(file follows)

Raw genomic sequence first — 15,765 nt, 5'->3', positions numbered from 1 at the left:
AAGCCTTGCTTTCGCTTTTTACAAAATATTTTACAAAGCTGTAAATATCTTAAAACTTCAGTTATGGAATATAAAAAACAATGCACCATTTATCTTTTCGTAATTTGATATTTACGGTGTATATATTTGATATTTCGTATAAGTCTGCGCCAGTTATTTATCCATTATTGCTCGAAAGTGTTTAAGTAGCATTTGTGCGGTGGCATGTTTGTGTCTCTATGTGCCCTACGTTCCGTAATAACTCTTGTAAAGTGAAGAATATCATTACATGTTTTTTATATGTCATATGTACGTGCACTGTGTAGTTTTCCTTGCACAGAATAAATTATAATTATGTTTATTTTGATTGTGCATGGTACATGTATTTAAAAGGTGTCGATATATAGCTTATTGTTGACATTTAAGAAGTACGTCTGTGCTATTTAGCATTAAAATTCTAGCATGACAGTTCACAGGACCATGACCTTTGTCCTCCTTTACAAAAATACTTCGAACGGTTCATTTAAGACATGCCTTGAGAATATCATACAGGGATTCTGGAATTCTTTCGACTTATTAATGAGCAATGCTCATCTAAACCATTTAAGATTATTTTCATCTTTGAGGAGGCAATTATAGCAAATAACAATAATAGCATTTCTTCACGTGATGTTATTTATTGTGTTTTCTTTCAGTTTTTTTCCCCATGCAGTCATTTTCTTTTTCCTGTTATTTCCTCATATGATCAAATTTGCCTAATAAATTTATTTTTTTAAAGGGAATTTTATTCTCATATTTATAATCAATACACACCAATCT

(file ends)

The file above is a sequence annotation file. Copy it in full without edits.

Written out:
Raw genomic sequence first — 15,765 nt, 5'->3', positions numbered from 1 at the left:
AAGCCTTGCTTTCGCTTTTTACAAAATATTTTACAAAGCTGTAAATATCTTAAAACTTCAGTTATGGAATATAAAAAACAATGCACCATTTATCTTTTCGTAATTTGATATTTACGGTGTATATATTTGATATTTCGTATAAGTCTGCGCCAGTTATTTATCCATTATTGCTCGAAAGTGTTTAAGTAGCATTTGTGCGGTGGCATGTTTGTGTCTCTATGTGCCCTACGTTCCGTAATAACTCTTGTAAAGTGAAGAATATCATTACATGTTTTTTATATGTCATATGTACGTGCACTGTGTAGTTTTCCTTGCACAGAATAAATTATAATTATGTTTATTTTGATTGTGCATGGTACATGTATTTAAAAGGTGTCGATATATAGCTTATTGTTGACATTTAAGAAGTACGTCTGTGCTATTTAGCATTAAAATTCTAGCATGACAGTTCACAGGACCATGACCTTTGTCCTCCTTTACAAAAATACTTCGAACGGTTCATTTAAGACATGCCTTGAGAATATCATACAGGGATTCTGGAATTCTTTCGACTTATTAATGAGCAATGCTCATCTAAACCATTTAAGATTATTTTCATCTTTGAGGAGGCAATTATAGCAAATAACAATAATAGCATTTCTTCACGTGATGTTATTTATTGTGTTTTCTTTCAGTTTTTTTCCCCATGCAGTCATTTTCTTTTTCCTGTTATTTCCTCATATGATCAAATTTGCCTAATAAATTTATTTTTTTAAAGGGAATTTTATTCTCATATTTATAATCAATACACACCAATCT